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|Title:||Access and participation in the community: a prospective qualitative study of driving post-stroke||Authors:||Sturm, Jonathan ;White, J.H.;Miller, B.;Magin, P.;Attia, J.;Pollack, M.||Issue Date:||2012||Source:||Volume 34, Issue 10, pp. 831 - 838||Journal title:||Disability and Rehabilitation||Abstract:||PURPOSE: Loss of role as a driver significantly affects community participation; therefore, we aimed to explore the impact of driving issues post-stroke in community-dwelling stroke survivors. METHODS: A longitudinal qualitative study of community-dwelling stroke survivors, using semi-structured interviews. RESULTS: Twenty-two participants took part in 84 interviews over a 1-year period post-stroke. The majority of participants was independent and experienced few major depressive symptoms. ages ranged from 50 to 92 years. Emergent key themes included impact on quality of life, personal impacts, change to role performance and knowledge. Participants received inconsistent advice regarding return to driving. Confidence and availability determined public transport use. CONCLUSIONS: Driving advice should be standard practice prior to discharge. Allied health professionals can play an essential role in interventions addressing community participation, driver re-training and alternative transport use. Therapists have an important role in assisting stroke survivors to work through feelings of loss and in providing education concerning new skills to support this life transition.||URI:||https://elibrary.cclhd.health.nsw.gov.au/cclhdjspui/handle/1/1297||DOI:||10.3109/09638288.2011.623754||Pubmed:||https://www.ncbi.nlm.nih.gov/pubmed/22035162||ISSN:||0963-8288||Publicaton type:||Journal Article||Keywords:||Neurology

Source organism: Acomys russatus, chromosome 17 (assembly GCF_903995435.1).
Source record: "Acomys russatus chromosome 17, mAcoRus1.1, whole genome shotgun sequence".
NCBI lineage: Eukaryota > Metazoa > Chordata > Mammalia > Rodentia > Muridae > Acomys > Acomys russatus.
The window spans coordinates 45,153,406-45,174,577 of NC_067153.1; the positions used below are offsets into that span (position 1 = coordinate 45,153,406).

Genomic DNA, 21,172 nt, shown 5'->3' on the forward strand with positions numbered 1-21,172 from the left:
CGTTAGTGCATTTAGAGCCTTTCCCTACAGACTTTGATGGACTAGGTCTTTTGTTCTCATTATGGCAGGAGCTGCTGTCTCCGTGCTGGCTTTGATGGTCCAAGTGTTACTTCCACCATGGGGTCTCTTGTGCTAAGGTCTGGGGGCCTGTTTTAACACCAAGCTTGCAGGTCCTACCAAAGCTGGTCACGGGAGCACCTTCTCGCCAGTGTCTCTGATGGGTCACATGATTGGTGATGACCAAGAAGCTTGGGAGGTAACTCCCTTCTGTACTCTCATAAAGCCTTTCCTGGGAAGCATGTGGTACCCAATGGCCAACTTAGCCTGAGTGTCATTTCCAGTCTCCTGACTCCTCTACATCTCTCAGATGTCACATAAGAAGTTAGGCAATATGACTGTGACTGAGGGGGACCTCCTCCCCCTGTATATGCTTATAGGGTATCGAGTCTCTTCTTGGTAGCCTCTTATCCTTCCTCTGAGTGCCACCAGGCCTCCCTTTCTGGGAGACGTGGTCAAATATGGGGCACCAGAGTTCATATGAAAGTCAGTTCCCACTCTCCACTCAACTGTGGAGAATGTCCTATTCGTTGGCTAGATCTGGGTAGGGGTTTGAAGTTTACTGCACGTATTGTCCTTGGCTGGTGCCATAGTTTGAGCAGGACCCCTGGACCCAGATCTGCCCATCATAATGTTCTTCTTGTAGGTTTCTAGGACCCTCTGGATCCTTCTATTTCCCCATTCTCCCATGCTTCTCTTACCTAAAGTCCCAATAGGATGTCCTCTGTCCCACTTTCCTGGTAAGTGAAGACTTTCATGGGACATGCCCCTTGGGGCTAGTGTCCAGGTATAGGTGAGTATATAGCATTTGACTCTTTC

|Appears in Collections:||Neurology|
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